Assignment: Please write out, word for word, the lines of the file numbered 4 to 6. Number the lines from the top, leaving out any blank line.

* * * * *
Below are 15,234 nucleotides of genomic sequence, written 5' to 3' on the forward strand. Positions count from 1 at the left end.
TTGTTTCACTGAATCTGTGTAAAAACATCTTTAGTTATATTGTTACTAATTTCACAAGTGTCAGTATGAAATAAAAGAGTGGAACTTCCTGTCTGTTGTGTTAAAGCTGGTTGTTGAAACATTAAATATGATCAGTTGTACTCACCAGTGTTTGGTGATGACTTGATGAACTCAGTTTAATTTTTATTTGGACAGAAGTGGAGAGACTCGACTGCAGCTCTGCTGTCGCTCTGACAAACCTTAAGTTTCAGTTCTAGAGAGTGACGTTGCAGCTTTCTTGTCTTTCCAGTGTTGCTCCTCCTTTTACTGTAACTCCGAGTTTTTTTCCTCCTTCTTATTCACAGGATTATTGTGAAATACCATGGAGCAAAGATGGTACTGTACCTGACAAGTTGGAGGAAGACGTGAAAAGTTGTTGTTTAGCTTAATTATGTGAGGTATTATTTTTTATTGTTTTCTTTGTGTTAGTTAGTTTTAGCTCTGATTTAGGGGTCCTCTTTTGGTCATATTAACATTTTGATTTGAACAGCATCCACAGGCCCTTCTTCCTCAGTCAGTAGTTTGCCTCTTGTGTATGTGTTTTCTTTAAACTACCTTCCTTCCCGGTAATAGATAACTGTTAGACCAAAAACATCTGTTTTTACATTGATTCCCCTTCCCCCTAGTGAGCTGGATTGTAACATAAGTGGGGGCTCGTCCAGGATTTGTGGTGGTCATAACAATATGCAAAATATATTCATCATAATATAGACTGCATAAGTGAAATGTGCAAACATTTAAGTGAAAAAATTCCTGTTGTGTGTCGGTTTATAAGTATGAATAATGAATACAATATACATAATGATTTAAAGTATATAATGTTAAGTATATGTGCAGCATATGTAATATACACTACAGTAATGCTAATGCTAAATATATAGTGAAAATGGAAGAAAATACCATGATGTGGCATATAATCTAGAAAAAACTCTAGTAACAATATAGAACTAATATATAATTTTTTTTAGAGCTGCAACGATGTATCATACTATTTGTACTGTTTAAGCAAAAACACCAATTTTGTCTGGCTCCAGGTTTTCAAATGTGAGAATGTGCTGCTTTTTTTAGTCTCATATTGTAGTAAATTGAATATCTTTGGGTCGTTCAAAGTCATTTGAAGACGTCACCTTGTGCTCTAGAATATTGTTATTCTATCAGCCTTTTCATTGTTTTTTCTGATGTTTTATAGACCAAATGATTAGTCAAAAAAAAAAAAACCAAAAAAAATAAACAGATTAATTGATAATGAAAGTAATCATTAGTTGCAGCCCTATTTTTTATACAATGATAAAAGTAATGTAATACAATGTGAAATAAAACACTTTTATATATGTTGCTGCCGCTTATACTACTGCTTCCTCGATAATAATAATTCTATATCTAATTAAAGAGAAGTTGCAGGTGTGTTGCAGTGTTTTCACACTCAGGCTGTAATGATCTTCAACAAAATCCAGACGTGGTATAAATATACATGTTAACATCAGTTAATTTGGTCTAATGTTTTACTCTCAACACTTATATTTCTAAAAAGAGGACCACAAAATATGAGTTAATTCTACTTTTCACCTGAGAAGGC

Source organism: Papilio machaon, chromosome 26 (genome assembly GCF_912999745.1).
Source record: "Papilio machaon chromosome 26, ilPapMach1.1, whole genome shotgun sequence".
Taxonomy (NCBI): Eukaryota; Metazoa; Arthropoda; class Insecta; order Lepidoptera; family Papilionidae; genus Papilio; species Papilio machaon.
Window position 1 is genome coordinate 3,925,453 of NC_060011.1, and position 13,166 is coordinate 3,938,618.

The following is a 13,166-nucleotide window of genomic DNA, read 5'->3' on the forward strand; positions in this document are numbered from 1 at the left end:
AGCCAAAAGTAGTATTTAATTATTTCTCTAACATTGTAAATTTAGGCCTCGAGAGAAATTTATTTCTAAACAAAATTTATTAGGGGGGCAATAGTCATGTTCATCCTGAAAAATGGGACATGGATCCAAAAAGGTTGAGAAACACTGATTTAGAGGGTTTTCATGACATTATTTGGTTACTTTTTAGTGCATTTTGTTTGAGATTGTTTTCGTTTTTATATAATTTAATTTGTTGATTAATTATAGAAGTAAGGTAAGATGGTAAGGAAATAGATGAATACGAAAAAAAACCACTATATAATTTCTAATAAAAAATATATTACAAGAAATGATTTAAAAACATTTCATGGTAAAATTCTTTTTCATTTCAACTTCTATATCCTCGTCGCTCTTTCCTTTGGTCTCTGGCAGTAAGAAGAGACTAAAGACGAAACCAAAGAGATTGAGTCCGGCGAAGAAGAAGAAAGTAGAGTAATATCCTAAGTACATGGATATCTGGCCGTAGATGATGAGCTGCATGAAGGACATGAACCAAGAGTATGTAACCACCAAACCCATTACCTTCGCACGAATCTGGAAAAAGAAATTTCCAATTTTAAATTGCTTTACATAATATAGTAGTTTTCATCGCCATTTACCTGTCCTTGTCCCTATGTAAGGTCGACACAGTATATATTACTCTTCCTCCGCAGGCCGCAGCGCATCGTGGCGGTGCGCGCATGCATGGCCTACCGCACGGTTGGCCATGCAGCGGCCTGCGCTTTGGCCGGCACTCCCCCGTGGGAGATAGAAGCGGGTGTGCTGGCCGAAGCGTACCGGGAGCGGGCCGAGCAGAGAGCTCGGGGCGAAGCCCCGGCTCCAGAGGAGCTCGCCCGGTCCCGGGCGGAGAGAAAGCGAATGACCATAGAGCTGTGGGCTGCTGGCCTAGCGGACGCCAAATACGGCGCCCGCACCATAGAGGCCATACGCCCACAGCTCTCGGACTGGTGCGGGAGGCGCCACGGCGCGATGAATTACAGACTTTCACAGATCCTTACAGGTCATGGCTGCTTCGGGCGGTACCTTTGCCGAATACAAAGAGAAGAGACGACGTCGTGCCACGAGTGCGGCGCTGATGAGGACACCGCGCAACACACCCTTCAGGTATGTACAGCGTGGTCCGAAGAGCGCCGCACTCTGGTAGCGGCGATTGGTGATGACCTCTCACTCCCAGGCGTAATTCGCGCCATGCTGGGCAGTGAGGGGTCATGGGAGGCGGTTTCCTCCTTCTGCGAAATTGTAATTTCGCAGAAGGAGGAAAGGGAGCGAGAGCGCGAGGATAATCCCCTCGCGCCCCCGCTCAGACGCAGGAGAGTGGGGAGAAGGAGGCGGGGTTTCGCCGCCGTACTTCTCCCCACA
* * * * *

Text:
Source record: "Papilio machaon chromosome 26, ilPapMach1.1, whole genome shotgun sequence".
Taxonomy (NCBI): Eukaryota; Metazoa; Arthropoda; class Insecta; order Lepidoptera; family Papilionidae; genus Papilio; species Papilio machaon.
Window position 1 is genome coordinate 3,925,453 of NC_060011.1, and position 13,166 is coordinate 3,938,618.